And the kicker – Apparently, about 70% of the antibiotics produced in the US are given to livestock. As a preventative measure. Because they’re so much more likely to get sick when we raise them in god-awful conditions. Do you remember in biology and health class where they told you how misuse and overuse and unnecessary use of antibiotics can create super-bacteria that are drug-resistant?  We are helping to breed our next global pandemic with some of our meat-raising methods.

Not to be a downer or anything. And not to get down on farmers – never criticize a farmer with your mouth full. I appreciate and respect the work of anyone who is helping to put food on my plate. I just think that a system that is willing to actively abuse living creatures in order to turn a profit is pretty messed up.

But the good news is – there ARE easy ways we can reduce our meat consumption, and other easy ways to be pro-active about stewarding our resources. You don’t have to go vegetarian, and you don’t even have to identify with lefty do-gooder types – a lot of these changes are desirable for other reasons (health, finances, deliciousness). And I will totally still love you if you continue to gorge yourself on animal flesh. I just want you to know that you have options that are not awful.

I find that baby steps are the key to making any change stick. If everyone skipped meat for just one more meal a week, it could make a huge difference.

I’m by no means an expert on these things (I’m not even a full vegetarian!), but I’ve decided I’d like to share some of this faltering journey on the blog, in case it makes it easier and less threatening for other hard-core carnivores to make some changes. I’ll be periodically posting different baby-steps, tips, suggestions, and recipes to try so that if you are hanging out in guilt-laden believer limbo, you too can start taking action.

The gentle way.



Filed under Reluctant Vegetarian, Uncategorized

4 responses to “The Reluctant Vegetarian

  1. I needed this post in the worst way, especially being in texas the past few days.

  2. Ha, yeah I’ve been to Texas for extended stays before – aren’t their 4 major food groups ribs, wings, steak, and bar-b-que? 😉 Glad you liked it.

  3. I was vegetarian for nine years. Got in a car accident which took my foot off, broke most of the bones in it, and both the ankle bones in the same leg. Long story short, the bone wasn’t beginning any kind of knitting after several days in the hospital. The doctor came in and started quizzing the nurses about my diet while in their care and they outed me as a veggie-person. Doctor had a fit, “You wanna heal that bone? Eat some meat…today!” I did. The bones showed some signs of beginning the process within 36 hours of eating the meat…and a little more, and a bit more. So I was finally released in a wheel chair with the promise that I would continue eating meat until all the bone was fully knit.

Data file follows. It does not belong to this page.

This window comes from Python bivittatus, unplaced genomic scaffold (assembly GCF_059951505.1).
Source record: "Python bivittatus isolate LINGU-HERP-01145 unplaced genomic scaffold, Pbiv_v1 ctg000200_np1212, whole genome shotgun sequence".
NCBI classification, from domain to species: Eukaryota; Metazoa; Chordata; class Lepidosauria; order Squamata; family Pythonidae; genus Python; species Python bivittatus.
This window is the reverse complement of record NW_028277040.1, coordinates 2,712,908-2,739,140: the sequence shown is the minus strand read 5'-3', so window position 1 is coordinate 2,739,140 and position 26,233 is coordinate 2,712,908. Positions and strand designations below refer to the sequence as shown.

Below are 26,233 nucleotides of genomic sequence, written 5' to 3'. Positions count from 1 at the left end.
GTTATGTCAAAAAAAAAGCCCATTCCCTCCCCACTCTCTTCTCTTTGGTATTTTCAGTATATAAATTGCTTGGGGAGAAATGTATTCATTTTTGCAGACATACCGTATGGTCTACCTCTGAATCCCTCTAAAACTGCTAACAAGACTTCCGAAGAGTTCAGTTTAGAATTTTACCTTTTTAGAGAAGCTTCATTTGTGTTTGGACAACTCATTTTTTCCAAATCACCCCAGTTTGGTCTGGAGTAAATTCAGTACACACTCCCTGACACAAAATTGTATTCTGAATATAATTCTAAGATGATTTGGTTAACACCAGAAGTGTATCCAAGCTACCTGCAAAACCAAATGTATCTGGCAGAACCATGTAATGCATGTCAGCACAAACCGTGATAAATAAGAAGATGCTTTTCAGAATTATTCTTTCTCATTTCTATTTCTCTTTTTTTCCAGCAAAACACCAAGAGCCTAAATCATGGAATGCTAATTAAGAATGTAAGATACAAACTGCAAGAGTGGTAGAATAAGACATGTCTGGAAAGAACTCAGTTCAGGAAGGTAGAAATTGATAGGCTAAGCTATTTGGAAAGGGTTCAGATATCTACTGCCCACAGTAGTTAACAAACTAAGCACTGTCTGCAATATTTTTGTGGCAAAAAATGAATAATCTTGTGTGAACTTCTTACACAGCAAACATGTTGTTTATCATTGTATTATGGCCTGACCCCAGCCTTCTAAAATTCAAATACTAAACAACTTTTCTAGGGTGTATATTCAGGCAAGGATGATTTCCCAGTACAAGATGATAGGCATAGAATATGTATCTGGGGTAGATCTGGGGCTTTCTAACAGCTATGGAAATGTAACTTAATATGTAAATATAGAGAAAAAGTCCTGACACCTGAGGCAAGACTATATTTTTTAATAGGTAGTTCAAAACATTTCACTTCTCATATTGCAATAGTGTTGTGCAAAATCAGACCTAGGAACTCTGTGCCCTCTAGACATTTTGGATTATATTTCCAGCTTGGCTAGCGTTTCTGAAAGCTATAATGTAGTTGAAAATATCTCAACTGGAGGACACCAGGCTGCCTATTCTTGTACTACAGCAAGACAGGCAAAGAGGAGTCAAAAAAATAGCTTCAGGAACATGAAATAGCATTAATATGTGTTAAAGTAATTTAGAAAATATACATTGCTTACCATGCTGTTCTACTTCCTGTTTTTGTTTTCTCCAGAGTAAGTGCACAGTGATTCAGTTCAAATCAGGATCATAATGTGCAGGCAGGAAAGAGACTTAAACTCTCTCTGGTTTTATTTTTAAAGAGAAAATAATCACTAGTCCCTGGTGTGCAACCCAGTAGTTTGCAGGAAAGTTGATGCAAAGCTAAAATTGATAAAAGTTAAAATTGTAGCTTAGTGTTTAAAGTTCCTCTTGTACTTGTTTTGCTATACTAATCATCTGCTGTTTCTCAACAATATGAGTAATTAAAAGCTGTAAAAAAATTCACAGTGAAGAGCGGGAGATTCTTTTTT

Nine years later, I’m still eating meat, but not in the amounts I became used to consuming. I still include veggie burgers in my diet, and I hope to go slowly back to being a vegetarian again. Takes time, gotta do it in stages, but hopefully I’ll wean out things one by one; red meat, chicken, lastly fish.

    So, while I feel guilty every day about eating the critters, I’m bloody well happy I still have a foot and leg attached together at the ankle and can actually take a walk down the street or on the beach. I’m thankful for the benefits the meat gave to my bones…time to give back again.

    • Wow, that’s an incredible story. Glad you made it out alive.
      For the record, I’m all in favor of taking care of your own health first and foremost. I have a friend who was vegan for years, then discovered she had a gluten intolerance, and decided that being both vegan and gluten free was too much to ask. I believe the switch back to meat has had some other health benefits for her as well. But, like you, she doesn’t eat all that much of it anyway. Do what you need to do, I was speaking more to people like myself who don’t really have any compelling reasons to eat meat in vast quantities except that it tastes good. I was deliberately unaware of the environmental costs, and overwhelmed at the prospect of overhauling my whole diet (who isn’t?). Wanted to let people know it can happen more painlessly than you might think, even if you hate vegetables…